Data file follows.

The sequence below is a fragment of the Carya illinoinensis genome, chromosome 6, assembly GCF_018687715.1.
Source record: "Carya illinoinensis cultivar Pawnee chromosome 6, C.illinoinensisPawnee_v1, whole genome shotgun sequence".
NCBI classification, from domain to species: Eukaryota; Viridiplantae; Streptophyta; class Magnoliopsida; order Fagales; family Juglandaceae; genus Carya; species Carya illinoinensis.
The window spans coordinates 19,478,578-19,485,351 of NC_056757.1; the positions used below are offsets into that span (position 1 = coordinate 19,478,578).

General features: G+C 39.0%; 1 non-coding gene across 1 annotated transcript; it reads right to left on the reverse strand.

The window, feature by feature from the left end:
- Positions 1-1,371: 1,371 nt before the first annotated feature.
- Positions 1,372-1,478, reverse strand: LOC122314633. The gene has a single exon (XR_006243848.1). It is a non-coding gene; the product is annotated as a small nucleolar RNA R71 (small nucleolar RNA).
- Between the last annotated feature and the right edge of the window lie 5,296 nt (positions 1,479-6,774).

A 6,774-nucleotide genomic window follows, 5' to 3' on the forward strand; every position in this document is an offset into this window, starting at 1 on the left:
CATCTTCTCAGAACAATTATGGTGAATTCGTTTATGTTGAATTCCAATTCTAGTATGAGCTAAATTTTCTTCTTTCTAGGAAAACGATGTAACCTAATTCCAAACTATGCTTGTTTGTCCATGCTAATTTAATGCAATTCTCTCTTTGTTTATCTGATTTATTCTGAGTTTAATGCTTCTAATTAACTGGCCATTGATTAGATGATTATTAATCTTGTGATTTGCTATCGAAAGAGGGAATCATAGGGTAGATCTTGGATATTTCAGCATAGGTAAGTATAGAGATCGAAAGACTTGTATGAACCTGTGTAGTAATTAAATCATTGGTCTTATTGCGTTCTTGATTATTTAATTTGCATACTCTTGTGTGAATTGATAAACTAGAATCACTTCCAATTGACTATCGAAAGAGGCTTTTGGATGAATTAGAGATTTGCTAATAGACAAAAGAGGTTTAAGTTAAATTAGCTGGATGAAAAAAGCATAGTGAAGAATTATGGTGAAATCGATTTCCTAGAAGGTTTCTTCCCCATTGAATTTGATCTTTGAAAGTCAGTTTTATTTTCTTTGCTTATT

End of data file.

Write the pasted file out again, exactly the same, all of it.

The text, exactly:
The sequence below is a fragment of the Carya illinoinensis genome, chromosome 6, assembly GCF_018687715.1.
Source record: "Carya illinoinensis cultivar Pawnee chromosome 6, C.illinoinensisPawnee_v1, whole genome shotgun sequence".
NCBI classification, from domain to species: Eukaryota; Viridiplantae; Streptophyta; class Magnoliopsida; order Fagales; family Juglandaceae; genus Carya; species Carya illinoinensis.
The window spans coordinates 19,478,578-19,485,351 of NC_056757.1; the positions used below are offsets into that span (position 1 = coordinate 19,478,578).

General features: G+C 39.0%; 1 non-coding gene across 1 annotated transcript; it reads right to left on the reverse strand.

The window, feature by feature from the left end:
- Positions 1-1,371: 1,371 nt before the first annotated feature.
- Positions 1,372-1,478, reverse strand: LOC122314633. The gene has a single exon (XR_006243848.1). It is a non-coding gene; the product is annotated as a small nucleolar RNA R71 (small nucleolar RNA).
- Between the last annotated feature and the right edge of the window lie 5,296 nt (positions 1,479-6,774).

A 6,774-nucleotide genomic window follows, 5' to 3' on the forward strand; every position in this document is an offset into this window, starting at 1 on the left:
CATCTTCTCAGAACAATTATGGTGAATTCGTTTATGTTGAATTCCAATTCTAGTATGAGCTAAATTTTCTTCTTTCTAGGAAAACGATGTAACCTAATTCCAAACTATGCTTGTTTGTCCATGCTAATTTAATGCAATTCTCTCTTTGTTTATCTGATTTATTCTGAGTTTAATGCTTCTAATTAACTGGCCATTGATTAGATGATTATTAATCTTGTGATTTGCTATCGAAAGAGGGAATCATAGGGTAGATCTTGGATATTTCAGCATAGGTAAGTATAGAGATCGAAAGACTTGTATGAACCTGTGTAGTAATTAAATCATTGGTCTTATTGCGTTCTTGATTATTTAATTTGCATACTCTTGTGTGAATTGATAAACTAGAATCACTTCCAATTGACTATCGAAAGAGGCTTTTGGATGAATTAGAGATTTGCTAATAGACAAAAGAGGTTTAAGTTAAATTAGCTGGATGAAAAAAGCATAGTGAAGAATTATGGTGAAATCGATTTCCTAGAAGGTTTCTTCCCCATTGAATTTGATCTTTGAAAGTCAGTTTTATTTTCTTTGCTTATT